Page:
See the New Supernova in Galaxy M82 Today in Live Webcast

New Supernova in Galaxy M82
NASA's Swift spacecraft captured this view of the new supernova in galaxy M82 on Jan. 22, 2014. Mid-ultraviolet light is shown in blue, near-UV light in green, and visible light in red. Thick dust in M82 scatters much of the highest-energy light, which is why the supernova appears yellowish here. (Image credit: NASA/Swift/P. Brown, TAMU)

A new supernova discovered by students in London is starring in a new webcast, and you can watch it live online today (Jan. 30).

Supernova 2014J was spotted by four undergraduate students observing galaxy M82 while astronomer Steve Fossey taught them how to use a telescope at the University College London Observatory on Jan. 21. Fossey and his students will take part in the online Slooh Space Camera webcast about the exploding star discovery beginning at 4 p.m. EST (2100 GMT). You can watch the live broadcast featuring views of the new supernova on via Slooh.

"We are looking forward to this broadcast," Slooh technical director Paul Cox, who will interview Fossey and the students, said in a statement. "It's always a pleasure to interview those responsible for a new discovery — getting their unique perspective — while watching live images on Slooh." [See photos of the new supernova in galaxy M82]

SN 2014J is the closest of its kind to Earth in more than 40 years. Ben Cooke, Tom Wright, Matthew Wilde and Guy Pollack — the astronomy students speaking with Slooh today — caught sight of the star explosion after Fossey saw something odd when adjusting the telescope. They found the new supernova by checking an online archive of M82 images and seeing that it was a new feature on of the galaxy.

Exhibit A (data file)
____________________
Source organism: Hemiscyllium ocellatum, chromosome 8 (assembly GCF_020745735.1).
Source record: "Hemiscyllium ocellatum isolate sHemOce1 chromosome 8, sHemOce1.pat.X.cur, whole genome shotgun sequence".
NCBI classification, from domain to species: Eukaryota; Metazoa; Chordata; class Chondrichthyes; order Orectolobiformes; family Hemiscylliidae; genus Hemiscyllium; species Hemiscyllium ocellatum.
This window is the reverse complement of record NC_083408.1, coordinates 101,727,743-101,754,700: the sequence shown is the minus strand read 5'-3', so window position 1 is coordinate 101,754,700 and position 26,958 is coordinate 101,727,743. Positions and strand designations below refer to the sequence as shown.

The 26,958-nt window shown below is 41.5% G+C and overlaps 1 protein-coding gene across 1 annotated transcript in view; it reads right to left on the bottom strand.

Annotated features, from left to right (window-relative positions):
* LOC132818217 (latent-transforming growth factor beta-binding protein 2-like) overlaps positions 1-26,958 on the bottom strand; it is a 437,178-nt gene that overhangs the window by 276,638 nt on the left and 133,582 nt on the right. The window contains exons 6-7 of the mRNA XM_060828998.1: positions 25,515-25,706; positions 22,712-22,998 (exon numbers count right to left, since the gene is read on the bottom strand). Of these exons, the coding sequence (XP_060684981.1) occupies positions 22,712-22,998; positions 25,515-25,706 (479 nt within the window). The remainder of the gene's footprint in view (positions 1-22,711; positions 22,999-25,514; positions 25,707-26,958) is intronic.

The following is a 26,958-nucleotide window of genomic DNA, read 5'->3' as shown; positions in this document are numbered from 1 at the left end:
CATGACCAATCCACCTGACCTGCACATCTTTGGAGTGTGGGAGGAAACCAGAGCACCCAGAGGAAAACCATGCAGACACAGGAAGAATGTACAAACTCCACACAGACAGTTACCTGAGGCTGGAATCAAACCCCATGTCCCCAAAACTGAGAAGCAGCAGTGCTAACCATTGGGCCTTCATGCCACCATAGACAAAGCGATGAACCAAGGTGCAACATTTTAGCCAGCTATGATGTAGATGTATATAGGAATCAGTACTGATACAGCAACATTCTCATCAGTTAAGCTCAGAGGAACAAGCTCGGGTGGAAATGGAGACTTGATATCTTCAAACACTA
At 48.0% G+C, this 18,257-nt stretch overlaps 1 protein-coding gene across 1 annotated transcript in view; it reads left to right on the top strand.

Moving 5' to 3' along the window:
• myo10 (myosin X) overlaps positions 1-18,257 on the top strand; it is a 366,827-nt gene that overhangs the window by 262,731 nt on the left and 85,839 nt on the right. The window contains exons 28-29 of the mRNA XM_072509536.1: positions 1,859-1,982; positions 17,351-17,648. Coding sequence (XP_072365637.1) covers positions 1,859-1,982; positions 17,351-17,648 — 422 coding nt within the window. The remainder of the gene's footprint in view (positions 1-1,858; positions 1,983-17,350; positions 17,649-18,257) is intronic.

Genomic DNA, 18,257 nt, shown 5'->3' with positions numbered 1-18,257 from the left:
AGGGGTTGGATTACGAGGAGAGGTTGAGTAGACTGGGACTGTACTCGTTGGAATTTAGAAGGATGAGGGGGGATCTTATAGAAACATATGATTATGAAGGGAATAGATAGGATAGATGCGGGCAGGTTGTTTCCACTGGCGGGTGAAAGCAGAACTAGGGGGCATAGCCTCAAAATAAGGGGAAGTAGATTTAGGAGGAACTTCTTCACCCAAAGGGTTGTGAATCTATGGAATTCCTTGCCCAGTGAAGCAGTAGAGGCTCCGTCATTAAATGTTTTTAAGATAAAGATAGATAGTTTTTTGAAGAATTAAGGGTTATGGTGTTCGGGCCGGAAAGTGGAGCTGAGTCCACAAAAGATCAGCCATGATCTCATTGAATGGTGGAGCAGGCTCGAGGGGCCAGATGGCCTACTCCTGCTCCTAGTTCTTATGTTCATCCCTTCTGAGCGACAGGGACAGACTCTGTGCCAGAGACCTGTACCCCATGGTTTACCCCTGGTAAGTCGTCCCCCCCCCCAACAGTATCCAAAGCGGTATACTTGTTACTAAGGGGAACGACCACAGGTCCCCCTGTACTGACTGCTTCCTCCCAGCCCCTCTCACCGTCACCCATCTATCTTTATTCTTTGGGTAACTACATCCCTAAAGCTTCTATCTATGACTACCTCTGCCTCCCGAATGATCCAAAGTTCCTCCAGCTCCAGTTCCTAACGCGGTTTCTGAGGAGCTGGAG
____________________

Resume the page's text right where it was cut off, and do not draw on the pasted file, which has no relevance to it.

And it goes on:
"The weather was closing in, with increasing cloud, so instead of the planned practical astronomy class, I gave the students an introductory demonstration of how to use the CCD camera on one of the observatory's automated 0.35–metre [13.7-inch] telescopes," Fossey said in a statement from UCL.

The new supernova is about 11 million light-years from Earth and is expected to brighten until Feb. 2, when it might be visible with only binoculars. Scientists think the new star explosion is a Type 1a supernova — the kind astronomers use as "standard candles" to measure cosmic distances because they have comparable intrinsic brightness.

NASA is planning to make observations of SN 2014J using observatories like the Hubble Space Telescope, the Nuclear Spectroscopic Telescope Array (NuSTAR), the Fermi Gamma-ray Space Telescope and the Chandra X-ray Observatory. The space agency's Swift spacecraft has already taken images of the new supernova.

"Finding and publicizing new supernova discoveries is often the weak link in obtaining rapid observations, but once we know about it, Swift frequently can observe a new object within hours," Neil Gehrels, the Swift mission's principal investigator at NASA's Goddard Space Flight Center in Greenbelt, Md., said in a statement on Jan. 24.

You can also watch the supernova webcast directly from Slooh at

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Miriam Kramer
Staff Writer

Miriam Kramer joined as a Staff Writer in December 2012. Since then, she has floated in weightlessness on a zero-gravity flight, felt the pull of 4-Gs in a trainer aircraft and watched rockets soar into space from Florida and Virginia. She also served as's lead space entertainment reporter, and enjoys all aspects of space news, astronomy and commercial spaceflight.  Miriam has also presented space stories during live interviews with Fox News and other TV and radio outlets. She originally hails from Knoxville, Tennessee where she and her family would take trips to dark spots on the outskirts of town to watch meteor showers every year. She loves to travel and one day hopes to see the northern lights in person. Miriam is currently a space reporter with Axios, writing the Axios Space newsletter. You can follow Miriam on Twitter.